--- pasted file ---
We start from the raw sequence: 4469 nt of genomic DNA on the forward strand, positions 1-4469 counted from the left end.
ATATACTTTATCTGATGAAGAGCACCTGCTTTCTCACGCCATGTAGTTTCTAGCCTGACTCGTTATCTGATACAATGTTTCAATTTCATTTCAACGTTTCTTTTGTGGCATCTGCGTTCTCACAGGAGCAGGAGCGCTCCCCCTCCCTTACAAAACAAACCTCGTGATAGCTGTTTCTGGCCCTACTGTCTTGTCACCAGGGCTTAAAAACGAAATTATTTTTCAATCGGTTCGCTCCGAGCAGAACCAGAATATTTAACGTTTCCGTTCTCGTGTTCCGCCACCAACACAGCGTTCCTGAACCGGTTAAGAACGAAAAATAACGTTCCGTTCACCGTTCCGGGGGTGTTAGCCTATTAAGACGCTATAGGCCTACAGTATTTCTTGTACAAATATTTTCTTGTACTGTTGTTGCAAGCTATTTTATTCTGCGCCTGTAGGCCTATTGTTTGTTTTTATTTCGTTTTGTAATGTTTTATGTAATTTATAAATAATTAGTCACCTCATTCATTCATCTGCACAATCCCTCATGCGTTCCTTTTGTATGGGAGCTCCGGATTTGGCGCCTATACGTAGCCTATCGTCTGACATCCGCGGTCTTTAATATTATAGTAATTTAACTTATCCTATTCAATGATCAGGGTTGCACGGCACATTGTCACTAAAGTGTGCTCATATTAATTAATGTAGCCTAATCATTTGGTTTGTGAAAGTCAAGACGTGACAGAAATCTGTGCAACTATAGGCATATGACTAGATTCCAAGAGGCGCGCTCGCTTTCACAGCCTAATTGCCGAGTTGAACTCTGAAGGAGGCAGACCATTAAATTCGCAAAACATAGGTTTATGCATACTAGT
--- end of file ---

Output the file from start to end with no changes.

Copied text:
We start from the raw sequence: 4469 nt of genomic DNA on the forward strand, positions 1-4469 counted from the left end.
ATATACTTTATCTGATGAAGAGCACCTGCTTTCTCACGCCATGTAGTTTCTAGCCTGACTCGTTATCTGATACAATGTTTCAATTTCATTTCAACGTTTCTTTTGTGGCATCTGCGTTCTCACAGGAGCAGGAGCGCTCCCCCTCCCTTACAAAACAAACCTCGTGATAGCTGTTTCTGGCCCTACTGTCTTGTCACCAGGGCTTAAAAACGAAATTATTTTTCAATCGGTTCGCTCCGAGCAGAACCAGAATATTTAACGTTTCCGTTCTCGTGTTCCGCCACCAACACAGCGTTCCTGAACCGGTTAAGAACGAAAAATAACGTTCCGTTCACCGTTCCGGGGGTGTTAGCCTATTAAGACGCTATAGGCCTACAGTATTTCTTGTACAAATATTTTCTTGTACTGTTGTTGCAAGCTATTTTATTCTGCGCCTGTAGGCCTATTGTTTGTTTTTATTTCGTTTTGTAATGTTTTATGTAATTTATAAATAATTAGTCACCTCATTCATTCATCTGCACAATCCCTCATGCGTTCCTTTTGTATGGGAGCTCCGGATTTGGCGCCTATACGTAGCCTATCGTCTGACATCCGCGGTCTTTAATATTATAGTAATTTAACTTATCCTATTCAATGATCAGGGTTGCACGGCACATTGTCACTAAAGTGTGCTCATATTAATTAATGTAGCCTAATCATTTGGTTTGTGAAAGTCAAGACGTGACAGAAATCTGTGCAACTATAGGCATATGACTAGATTCCAAGAGGCGCGCTCGCTTTCACAGCCTAATTGCCGAGTTGAACTCTGAAGGAGGCAGACCATTAAATTCGCAAAACATAGGTTTATGCATACTAGT